The Buddhist Path to Enlightenment (study)

by Dr Kala Acharya | 2016 | 118,883 words

This page relates ‘Faculty of Concentration (Samadhindriya or Samadhi)’ of the study on the Buddhist path to enlightenment. The Buddha was born in the Lumbini grove near the present-day border of India and Nepal in the 6th century B.C. He had achieved enlightenment at the age of thirty–five under the ‘Bodhi-tree’ at Buddha-Gaya. This study investigates the teachings after his Enlightenment which the Buddha decided to teach ‘out of compassion for beings’.

4.2.4. Faculty of Concentration (Samādhindriya or Samādhi)

[Full title: The Five Faculties (pañcindriyani; Sanskrit: indriya)—Faculty of Concentration (Samādhindriya or Samādhi)]

The samādhi is explained in the Āpaṇa sutta of Saṃyutta Nikāya under the following:

It is indeed to be expected, Sāriputta, that a faithful noble disciple whose energy is roused, and whose mindfulness is established that, having made relinquishment the support, he will gain samādhi [concentration], he will gain one-pointedness of mind.

That samadhi of his, venerable sir, is his faculty of samadhi.[1]

The Visuddhmagga definition is as follows:

It is concentration in that it places the mind evenly on the object, or it rightly, or it is simply the collecting together of the mind. Its characteristic it absence of wandering or absence of dispersal; it is the binding together of consent (dhammas)–as water does for bath-powder; its manifestation is calming down; its proximate cause is especially happiness. It should be seen as steadiness of mind, like the steadiness of lamp-flames in the absence of wind.[2]

Samādhi is a state of firm concentration where the mind is completely absorbed in and content with its object.

The faculty of concentration dispels the distraction of mind when it is applied in the work of satipaṭṭhāna on such an object as the mindfulness on breathing.

And, bhikkhus, what is concentration?

1. Bhikkhus, the bhikkhu who follows my teaching, being detached from sensual pleasures and unwholesome dhammas, achieves and remains in the first absorption, which has vitakka (initial application of the mind), vicāra (sustained application of the mind), pīti (pleasurable interest) and sukha (agreeable feeling), born of detachment from the hindrances (nīvaraņa).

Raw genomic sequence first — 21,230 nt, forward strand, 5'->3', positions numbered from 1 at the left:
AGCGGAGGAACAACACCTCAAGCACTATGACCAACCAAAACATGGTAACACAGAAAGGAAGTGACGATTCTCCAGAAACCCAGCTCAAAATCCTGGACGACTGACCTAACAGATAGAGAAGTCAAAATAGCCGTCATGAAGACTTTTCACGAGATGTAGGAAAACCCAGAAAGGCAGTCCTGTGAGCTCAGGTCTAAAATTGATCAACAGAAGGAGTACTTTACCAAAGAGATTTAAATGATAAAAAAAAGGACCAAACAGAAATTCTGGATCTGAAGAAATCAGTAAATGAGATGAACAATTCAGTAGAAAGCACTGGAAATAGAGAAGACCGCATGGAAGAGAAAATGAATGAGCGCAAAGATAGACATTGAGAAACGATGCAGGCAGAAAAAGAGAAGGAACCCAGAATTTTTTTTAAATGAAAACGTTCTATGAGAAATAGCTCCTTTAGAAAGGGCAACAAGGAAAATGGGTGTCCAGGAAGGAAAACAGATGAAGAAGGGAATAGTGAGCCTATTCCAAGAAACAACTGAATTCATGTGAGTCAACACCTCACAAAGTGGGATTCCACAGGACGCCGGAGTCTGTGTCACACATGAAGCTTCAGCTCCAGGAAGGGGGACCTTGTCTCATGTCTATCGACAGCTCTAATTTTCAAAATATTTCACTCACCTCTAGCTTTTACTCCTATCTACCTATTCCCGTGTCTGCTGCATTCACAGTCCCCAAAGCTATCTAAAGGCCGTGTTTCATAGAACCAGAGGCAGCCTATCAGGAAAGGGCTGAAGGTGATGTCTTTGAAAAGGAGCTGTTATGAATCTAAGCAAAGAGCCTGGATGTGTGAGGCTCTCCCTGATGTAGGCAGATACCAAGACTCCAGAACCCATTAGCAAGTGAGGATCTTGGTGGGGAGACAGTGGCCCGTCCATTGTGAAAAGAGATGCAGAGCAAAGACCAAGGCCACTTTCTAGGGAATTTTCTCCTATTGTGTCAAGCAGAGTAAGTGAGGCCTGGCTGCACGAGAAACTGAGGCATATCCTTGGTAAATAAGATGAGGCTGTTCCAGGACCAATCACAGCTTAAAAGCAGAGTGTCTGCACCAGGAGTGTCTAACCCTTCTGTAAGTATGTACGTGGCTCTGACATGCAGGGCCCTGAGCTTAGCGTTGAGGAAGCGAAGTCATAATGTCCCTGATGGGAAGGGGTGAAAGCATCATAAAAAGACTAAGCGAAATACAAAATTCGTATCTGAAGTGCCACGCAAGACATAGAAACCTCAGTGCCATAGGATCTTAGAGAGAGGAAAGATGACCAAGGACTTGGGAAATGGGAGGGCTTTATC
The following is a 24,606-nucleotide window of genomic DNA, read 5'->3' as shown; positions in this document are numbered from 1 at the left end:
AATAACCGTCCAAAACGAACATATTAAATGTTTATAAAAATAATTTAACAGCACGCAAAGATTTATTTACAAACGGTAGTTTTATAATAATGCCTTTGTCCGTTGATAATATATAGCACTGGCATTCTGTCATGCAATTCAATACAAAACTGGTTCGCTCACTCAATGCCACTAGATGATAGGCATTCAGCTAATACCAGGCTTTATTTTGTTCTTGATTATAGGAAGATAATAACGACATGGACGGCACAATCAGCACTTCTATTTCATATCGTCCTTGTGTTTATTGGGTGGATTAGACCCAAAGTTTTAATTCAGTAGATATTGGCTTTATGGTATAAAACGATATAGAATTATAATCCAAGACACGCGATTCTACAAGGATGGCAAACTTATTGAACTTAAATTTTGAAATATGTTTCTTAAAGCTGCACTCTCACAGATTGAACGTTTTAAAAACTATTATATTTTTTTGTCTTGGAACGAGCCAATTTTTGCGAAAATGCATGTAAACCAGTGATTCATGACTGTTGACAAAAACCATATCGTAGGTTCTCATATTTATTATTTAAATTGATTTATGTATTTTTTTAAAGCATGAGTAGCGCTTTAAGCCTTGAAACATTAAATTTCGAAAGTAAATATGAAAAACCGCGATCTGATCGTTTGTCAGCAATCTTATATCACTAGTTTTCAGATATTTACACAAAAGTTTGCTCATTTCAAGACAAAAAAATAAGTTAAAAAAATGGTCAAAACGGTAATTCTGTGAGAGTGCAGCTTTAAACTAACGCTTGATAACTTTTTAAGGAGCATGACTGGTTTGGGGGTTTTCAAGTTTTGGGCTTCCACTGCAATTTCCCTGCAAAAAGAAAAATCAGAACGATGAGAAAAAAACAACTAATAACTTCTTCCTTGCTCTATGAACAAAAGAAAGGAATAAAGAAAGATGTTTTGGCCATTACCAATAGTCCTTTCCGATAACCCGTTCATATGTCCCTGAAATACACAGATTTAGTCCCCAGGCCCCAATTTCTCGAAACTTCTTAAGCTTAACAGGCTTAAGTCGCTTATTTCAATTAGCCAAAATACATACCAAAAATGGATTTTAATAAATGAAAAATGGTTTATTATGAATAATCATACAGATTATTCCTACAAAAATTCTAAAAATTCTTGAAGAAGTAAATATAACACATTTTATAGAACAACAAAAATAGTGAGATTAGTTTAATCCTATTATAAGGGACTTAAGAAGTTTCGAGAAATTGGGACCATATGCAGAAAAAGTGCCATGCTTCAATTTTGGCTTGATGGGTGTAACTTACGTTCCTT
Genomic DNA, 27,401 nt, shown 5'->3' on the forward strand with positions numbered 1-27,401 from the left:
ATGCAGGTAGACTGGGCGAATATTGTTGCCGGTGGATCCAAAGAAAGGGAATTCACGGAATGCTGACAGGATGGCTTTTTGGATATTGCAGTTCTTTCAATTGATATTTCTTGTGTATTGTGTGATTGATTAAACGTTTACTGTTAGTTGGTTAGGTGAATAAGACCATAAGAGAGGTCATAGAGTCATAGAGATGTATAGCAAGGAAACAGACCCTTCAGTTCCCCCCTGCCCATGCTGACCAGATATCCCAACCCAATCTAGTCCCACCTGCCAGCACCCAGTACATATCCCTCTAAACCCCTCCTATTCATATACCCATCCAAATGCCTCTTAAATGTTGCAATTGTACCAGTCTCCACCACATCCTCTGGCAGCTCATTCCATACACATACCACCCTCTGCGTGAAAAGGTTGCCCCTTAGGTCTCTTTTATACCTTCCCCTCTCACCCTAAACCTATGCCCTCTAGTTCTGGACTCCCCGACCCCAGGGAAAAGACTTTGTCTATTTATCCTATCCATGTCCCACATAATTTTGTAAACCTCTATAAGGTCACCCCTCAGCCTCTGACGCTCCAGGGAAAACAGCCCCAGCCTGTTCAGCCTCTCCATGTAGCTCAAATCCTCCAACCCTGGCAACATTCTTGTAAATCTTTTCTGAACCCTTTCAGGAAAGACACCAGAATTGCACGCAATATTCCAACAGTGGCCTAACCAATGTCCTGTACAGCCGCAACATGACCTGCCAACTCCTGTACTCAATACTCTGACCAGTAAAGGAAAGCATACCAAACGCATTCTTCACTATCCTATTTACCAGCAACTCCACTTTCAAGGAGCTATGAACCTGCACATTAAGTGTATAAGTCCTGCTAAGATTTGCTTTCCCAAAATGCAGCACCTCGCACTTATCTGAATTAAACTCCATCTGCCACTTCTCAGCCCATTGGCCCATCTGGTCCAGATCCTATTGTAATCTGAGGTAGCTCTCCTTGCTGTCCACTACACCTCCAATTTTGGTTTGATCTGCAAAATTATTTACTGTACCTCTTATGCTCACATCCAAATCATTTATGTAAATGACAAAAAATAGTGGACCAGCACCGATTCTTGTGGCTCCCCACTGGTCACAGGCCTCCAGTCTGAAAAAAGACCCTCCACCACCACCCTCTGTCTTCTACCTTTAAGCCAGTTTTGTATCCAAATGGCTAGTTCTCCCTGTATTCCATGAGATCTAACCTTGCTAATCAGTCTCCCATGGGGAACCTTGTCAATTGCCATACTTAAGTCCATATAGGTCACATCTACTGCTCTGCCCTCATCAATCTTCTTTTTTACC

2. Having got rid of vitakka, and vicāra, the bhikkhu achieves and remains in the second absorption with internal tranquility, with enhancement of one-pointedness of concentration, devoid of vitakka and vicāra, but with pīti and sukha born of concentration.

3. Having been detached from pīti, that bhikkhu dwells in equanimity (towards object of practice, ānāpānapaţibhāga nimitta etc.,) with mindfulness which is capable of remembering (on the object of practice) and clear comprehension (on the object of practice). Bodily agreeable feeling and mentally agreeable feeling are also experienced by mentally constituents (nāmakāya). Due to presence of such third absorption, Noble Ones, the Exalted One etc., praise the person with that absorption in a way that “he has got equanimity (towards object of practice) and mindfulness which is capable of remembering (object of practice), he usually abides in sukha”; he achieves and remains in that third absorption;

4. Due to discarding of bodily agreeable and disagreeable feelings; due to previous cessation of mentally agreeable and disagreeable feelings, that bhikkhu achieves and remains in the fourth absorption which arises through jhānupekkhā (called equanimity) and thorough purified mindfulness, which lacks pain or pleasure.

This kind of concentration, bhikkhus, is concentration.[3]

Kattha samādhindriyaṃ daṭṭhabbaṃ? Catūsu jhānesu ettha samādhindriyaṃ daṭṭhabbaṃ.

Where should one look for the faculty of concentration? One should look for it in the four jhānas.

If in the work of samatha (such as out-breath and in-breath) at least the successful accomplishment of upacāra samādhi bhāvanā (contemplation of access-concentration) is attained, and if thereby the nīvaraṇas (hindrances) such as kāmacchanda (sensual desire), vyāpāda (ill will), which in the past saṃsāra have continuously been running riot in the mind, are removed, the attention of the mind on the objects of samatha becomes specially steady and tranquil. This should be recognised as arising out of the function of the predominant control exercised by samādhi. The unsettledness and disturbances of the mind in the matter of samādhi have disappeared from such an individual. He is one who has obtained mastery over his mind.

Footnotes and references:


SN 48.50/V, p. 225


Vism XIV, p. 139


MN I, p. 89

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